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Rain & Flood Damage in Pakistan (The Situation in the Diocese of Faisalabad)

Loretto Sister Nasreen Daniel, October 8, 2010

From mid-July 2010 till the end of August 2010 Pakistan was devastated by monster floods that swept through the length of the country, from the mountains of the northwest to the Arabian Sea in the south. Rivers overflowed, levees were breached, houses and cattle were swept away and tens of thousands of acres of farmland ruined.

The province of Punjab (where Faisalabad is situated) is the agricultural heartland of Pakistan. It is the “Land of the Five Rivers”, a flat plain with a vast network of irrigation canals, levees and embankments to conserve the river water and to channel it for irrigation. Mercifully, the area of the Diocese of Faisalabad was spared from the massive destruction caused by the floods surging through the river Indus and the River Jhelum. Only a few villages in the south of the diocese, near the city of Jhang, have been inundated and are still under water. The situation of the people of these villages is pathetic as their houses and fields are still under 2 to 3 feet of water. They need food, clean drinking water, and medical care. Tents have been provided by Caritas as temporary shelter.

However, quite apart from the flood waters, the unprecedented rains which started in mid-July and continued till yesterday, have also caused widespread damage. Many poor people in the villages, and also in the city slum areas, build simple houses with roofs made of light wooden beams covered with reed mats and spread over with mud plaster. Such simple houses can withstand normal occasional rain and wind and are fairly sturdy. But these houses could not withstand the heavy and incessant rains this year. Hundreds of roofs have caved in, and many houses have collapsed completely. These are the people who need help, so that they made have a roof over their heads. Autumn will set in next month, followed by winter.

Farmers are also badly hit. In Khushpur, a Catholic village founded in 1901, and 9 other surrounding villages, the rain water is stagnant in the fields and there is no way of draining it out. After three weeks the standing crops of rice, sugar cane, cotton and corn are beginning to rot. Farmers fear that, if the rains continue, there will be no possibility of the water drying up to enables them to plant the next crop, wheat, which is the staple food of the people of Pakistan. Farmers are desperate, as some of them have also lost livestock in addition to their crops.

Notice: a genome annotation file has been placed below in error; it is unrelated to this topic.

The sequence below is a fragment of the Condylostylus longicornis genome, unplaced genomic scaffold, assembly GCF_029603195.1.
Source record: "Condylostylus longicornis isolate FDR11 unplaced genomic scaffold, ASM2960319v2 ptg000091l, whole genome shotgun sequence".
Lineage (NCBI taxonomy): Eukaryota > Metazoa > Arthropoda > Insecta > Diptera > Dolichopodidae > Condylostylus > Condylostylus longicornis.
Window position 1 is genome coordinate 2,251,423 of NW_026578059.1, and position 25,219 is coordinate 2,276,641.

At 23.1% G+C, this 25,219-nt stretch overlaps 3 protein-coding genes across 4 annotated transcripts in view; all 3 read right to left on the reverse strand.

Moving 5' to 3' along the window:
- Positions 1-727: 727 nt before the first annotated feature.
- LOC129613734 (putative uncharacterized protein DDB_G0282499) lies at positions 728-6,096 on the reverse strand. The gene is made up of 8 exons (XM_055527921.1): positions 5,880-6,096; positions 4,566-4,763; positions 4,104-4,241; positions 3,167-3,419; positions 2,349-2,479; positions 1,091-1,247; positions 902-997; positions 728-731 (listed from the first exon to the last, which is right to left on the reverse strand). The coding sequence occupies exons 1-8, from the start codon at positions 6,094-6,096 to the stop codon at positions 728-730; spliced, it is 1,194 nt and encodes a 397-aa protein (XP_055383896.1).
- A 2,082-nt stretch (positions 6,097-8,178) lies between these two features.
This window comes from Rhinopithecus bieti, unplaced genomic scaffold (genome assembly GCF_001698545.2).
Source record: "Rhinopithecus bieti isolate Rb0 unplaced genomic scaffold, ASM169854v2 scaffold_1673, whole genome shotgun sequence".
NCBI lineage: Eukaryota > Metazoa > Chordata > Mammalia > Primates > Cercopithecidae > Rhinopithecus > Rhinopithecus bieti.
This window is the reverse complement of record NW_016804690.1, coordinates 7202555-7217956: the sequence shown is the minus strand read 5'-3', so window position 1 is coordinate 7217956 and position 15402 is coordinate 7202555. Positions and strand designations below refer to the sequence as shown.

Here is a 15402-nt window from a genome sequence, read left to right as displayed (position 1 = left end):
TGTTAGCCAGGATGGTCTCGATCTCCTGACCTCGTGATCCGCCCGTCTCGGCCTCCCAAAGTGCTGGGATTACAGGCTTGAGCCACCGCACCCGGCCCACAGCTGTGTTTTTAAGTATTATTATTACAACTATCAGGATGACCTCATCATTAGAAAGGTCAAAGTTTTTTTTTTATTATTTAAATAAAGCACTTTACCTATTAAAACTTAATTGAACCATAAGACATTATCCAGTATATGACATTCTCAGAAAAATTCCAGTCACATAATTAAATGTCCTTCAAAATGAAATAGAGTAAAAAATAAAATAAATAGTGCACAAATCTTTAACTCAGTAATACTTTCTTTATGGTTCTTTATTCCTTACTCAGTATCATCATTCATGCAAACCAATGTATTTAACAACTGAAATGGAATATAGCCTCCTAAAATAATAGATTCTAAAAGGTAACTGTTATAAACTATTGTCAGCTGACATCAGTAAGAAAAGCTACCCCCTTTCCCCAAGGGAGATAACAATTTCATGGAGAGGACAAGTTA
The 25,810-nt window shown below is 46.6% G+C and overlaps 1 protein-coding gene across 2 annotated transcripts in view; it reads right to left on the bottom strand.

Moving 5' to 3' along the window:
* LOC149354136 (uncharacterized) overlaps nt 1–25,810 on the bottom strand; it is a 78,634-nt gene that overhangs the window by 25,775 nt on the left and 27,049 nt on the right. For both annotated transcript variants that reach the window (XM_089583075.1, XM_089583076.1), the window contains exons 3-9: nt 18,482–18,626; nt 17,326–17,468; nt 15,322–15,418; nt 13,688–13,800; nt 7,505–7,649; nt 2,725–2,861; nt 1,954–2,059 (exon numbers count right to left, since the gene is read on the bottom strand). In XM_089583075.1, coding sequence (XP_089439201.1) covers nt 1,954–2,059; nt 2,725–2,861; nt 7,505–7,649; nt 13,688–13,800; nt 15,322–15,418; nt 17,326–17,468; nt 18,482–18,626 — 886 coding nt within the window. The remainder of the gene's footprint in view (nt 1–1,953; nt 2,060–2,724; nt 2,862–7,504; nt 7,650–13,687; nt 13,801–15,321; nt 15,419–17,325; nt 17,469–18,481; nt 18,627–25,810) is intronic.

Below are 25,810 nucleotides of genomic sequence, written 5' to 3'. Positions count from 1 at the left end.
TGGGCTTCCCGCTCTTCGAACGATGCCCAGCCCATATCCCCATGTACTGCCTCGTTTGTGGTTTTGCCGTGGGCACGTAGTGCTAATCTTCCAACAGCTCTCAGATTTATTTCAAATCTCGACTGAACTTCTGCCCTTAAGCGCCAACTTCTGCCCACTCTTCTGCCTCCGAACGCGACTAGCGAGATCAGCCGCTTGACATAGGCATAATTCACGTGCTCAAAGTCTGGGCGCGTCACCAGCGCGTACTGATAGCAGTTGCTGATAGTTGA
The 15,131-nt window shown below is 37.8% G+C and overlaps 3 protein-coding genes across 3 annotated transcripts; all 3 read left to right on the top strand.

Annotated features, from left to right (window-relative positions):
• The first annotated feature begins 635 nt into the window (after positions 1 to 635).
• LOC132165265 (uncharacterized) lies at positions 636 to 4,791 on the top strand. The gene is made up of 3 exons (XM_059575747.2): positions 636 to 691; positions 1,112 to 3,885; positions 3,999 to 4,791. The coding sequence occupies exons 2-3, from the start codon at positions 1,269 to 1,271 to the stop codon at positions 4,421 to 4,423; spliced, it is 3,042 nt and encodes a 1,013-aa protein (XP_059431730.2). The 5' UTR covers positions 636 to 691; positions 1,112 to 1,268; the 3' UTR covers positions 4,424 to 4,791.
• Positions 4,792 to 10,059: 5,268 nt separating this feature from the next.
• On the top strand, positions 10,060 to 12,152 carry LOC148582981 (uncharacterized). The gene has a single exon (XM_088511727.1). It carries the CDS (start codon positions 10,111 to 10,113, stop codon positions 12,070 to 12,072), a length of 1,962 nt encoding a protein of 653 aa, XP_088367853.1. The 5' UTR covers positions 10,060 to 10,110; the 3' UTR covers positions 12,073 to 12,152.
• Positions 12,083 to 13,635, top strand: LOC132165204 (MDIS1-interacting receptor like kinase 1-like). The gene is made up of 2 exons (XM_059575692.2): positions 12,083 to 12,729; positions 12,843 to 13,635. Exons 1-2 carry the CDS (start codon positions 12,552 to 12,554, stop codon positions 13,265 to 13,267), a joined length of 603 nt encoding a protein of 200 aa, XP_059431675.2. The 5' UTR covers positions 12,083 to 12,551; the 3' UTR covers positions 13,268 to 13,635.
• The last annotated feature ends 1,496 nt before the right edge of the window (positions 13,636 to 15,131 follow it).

The fourth category of people that need help is the brick kiln workers. Most of the buildings in Pakistan are built with baked bricks made from clay. Making bricks is hard labour, all done by hand. The workers are paid a pittance according to the number of bricks they can make per day. There are dozens of brick kilns in the diocese employing hundreds of workers, most of whom are Christian.

As some of the brick kilns are under water, the workers have no employment and thus a way of earning a living. Since over a month they have not been able to earn their daily wages. It will take another month or more for the water to dry up, so that production of bricks can begin again. These people need temporary help with food rations and money to enable them to survive until they can earn their living again.

Many Religious Congregations in the Diocese, as well as parish groups, have joined hands to help in any way possible. Recently the Bishop, Msgr. Joseph Coutts, called a meeting of all Christians NGOs (about 40 in number) and Caritas Pakistan. He stressed that it was necessary to work in a spirit of co-operation rather than that of competition as this was a disaster that needed all the help we could muster.

The Catholic Bishops of Pakistan called for a day of prayer and solidarity in all churches throughout Pakistan on 24th August 2010 (the same day as Earth Healing Day for Pakistan). It was also a way of making aware those who had not been affected, of their Christian duty to reach out to their needy brothers and sisters in this massive disaster. Sisters of Loretto have been very active in assisting the relief efforts in the diocese.